“Going to the park now is like looking for a place to hide and eat,” she said.

A pause at Quebrada Hedionda, "Stinky Creek."
A pause at Quebrada Hedionda, "Stinky Creek." Karl Kahler/The Tico Times

When the ADI came in, she said, it was thought that the park rangers could spend more time on the management of natural resources — protecting the park, looking for gold miners and hunters.

“Now the park rangers are running around chasing the guides to take away their food,” she said.

The price of prepared food at Sirena has always been high, but the lodging is another issue, she said.

“The camping we used to do with tourists was $4, and now it’s $30 and there’s no camping. Rooms at Sirena were $8 a night, and now they’re $30. It’s too much of a one-time increase.”

Although Costa Rican nationals gets a significant break on the permit to enter the park — ₡1,600 for nationals, $30 for foreigners — the prices for food and lodging are the same for both.


The monkeys don’t care

We saw three monkey species in a single day — white-faced, spider and squirrel — and we heard the howlers too. They appeared to be blissfully unaware of any changes coming to the place they call home.

Guiselle, Priscilla and MaiKol head home on the long beach between La Leona and Carate.
Guiselle, Priscilla and MaiKol head home on the long beach between La Leona and Carate. Karl Kahler/The Tico Times

I don’t think they have much to worry about, as these monkeys are abundant here, and they live in one of the most protected places on earth.

But I think the monkeys’ closest cousins here — that’s us — will continue to debate how much human impact is acceptable in one of the world’s wildest places.

I’m betting the forest will look much the same long after people have stopped debating.

Contact Karl Kahler at


  1. How about teaching people to be responsible with their refuse? Pack out what you pack in. All things organic or inorganic. Have the guides and park rangers emphasize the importance of not leaving scraps in the park. And also have the option of eating and staying in the park provided facilities.

    Comment by David Carazo — May 15, 2017 @ 10:08 am

  2. This is so sad….Costa Rican land and parks that can’t be enjoyed by Costar Ricans because prices are prohibitive to them. There is no way a Costa Rican will pay $20 for breakfast and $25 for lunch and dinner. Even $30 for a bunk bed is outrageous. So, the CR government will continue to cater to foreigners while Costa Rica can eat their gallo pinto at home and wish they can go on vacation to Corcovado someday.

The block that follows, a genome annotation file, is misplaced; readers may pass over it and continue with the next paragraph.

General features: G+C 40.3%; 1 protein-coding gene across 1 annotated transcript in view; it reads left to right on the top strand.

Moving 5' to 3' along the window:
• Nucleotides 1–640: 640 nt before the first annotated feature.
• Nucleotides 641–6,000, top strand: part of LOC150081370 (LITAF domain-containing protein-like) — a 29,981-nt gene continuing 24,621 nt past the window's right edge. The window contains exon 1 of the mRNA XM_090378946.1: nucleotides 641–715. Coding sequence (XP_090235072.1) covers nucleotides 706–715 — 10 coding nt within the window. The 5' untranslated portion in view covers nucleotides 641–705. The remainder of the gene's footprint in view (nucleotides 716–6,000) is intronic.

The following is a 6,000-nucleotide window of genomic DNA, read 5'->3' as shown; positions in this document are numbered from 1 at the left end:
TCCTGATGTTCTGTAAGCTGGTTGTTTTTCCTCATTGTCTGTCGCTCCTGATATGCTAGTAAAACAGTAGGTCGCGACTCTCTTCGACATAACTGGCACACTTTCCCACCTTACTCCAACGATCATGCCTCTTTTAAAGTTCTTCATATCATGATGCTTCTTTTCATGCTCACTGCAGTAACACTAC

Comment by Julieta — May 15, 2017 @ 10:55 am

  3. hey karl,
    good article.
    the bug on the papaya is a flag footed bug in the genus Anisocelis. i think the changes will be positive for the forest and its inhabitants. i would hope there could be some adjustments in the costs of lodging and food.

    Comment by Henry Kantrowitz — May 15, 2017 @ 11:23 am

  4. I agree that this is sad news. I just don’t think that there was no other way to find a solution for the problem.
    I guess there are a lot of responsible people who will understand that the have to take ALL the waist out that they took in but unfortunately there are always people who wouldn´t care. But that is what guides are for, to educate the people about the environment they are going to visit.
    What I don´t understand is that, according to the article, the people coming in with boats left all the food scraps at the Sirena station. So the ones that would have the easiest way (coolers, boat) to carry out the garbage would leave it there anyway? That is just a lack of communication and organisation between the station and the hotels or tour operators. I mean, it can´t be that hard to educate people, working in this environment to take the garbage back out again.

    The result of all that is, that Ticos will now not have the possibility to visit one of the most beautiful places of their own country. Even a lot of low budget tourists and backpackers will now stay away from Corcovado.

    Comment by Gabi — May 15, 2017 @ 11:38 am

  5. Totally second this. This is so sad….Costa Rican parks that can’t be enjoyed by Costar Ricans because prices are prohibitive to them. There is no way a Costa Rican will pay $20 for breakfast and $25 for lunch and dinner. Even $30 for a bunk bed is outrageous. So, the CR government will continue to cater to foreigners while Costa Rica can eat their gallo pinto at home and wish they can go on vacation to Corcovado

    Comment by Juan José — May 15, 2017 @ 12:44 pm

  6. The US has proved that no matter how many signs you post or fines you threaten with, people will still leave garbage and dump their trash. I guess as long as it is easier and cheaper to not be responsible people will do so.
    No witness no crime is the philosophy.
    The Ticos should have an affordable rate for amenities. So sad that this is not the case.

    Comment by Judie — May 15, 2017 @ 2:24 pm

  7. Compared to Disney, this is a walk in the park. No pun.
    Many people who live in Central FL can’t afford the theme parks even with the discounts. I really think locals could get better rates